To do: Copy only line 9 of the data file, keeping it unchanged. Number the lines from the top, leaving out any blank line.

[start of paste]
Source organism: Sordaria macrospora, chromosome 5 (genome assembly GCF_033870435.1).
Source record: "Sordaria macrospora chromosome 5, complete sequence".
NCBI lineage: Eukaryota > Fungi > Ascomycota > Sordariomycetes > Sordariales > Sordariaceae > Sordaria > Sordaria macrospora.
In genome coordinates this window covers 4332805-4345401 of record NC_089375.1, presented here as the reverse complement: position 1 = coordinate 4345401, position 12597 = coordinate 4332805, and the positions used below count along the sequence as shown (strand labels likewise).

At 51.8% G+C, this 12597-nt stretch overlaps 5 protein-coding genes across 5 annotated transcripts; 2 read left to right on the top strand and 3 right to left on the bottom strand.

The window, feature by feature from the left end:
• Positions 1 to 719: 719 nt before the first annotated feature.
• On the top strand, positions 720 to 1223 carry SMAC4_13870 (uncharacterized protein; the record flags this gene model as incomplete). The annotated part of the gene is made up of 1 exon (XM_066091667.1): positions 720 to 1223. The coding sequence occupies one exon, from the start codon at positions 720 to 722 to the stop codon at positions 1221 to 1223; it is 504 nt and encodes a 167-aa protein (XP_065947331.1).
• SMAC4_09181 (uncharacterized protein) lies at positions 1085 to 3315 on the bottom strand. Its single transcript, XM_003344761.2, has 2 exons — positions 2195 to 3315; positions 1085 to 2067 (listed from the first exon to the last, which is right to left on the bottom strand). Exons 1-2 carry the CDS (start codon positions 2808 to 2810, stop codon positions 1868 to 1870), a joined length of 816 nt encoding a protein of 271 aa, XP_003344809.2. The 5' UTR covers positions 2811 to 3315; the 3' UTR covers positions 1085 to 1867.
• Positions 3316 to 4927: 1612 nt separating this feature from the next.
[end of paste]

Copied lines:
• SMAC4_09181 (uncharacterized protein) lies at positions 1085 to 3315 on the bottom strand. Its single transcript, XM_003344761.2, has 2 exons — positions 2195 to 3315; positions 1085 to 2067 (listed from the first exon to the last, which is right to left on the bottom strand). Exons 1-2 carry the CDS (start codon positions 2808 to 2810, stop codon positions 1868 to 1870), a joined length of 816 nt encoding a protein of 271 aa, XP_003344809.2. The 5' UTR covers positions 2811 to 3315; the 3' UTR covers positions 1085 to 1867.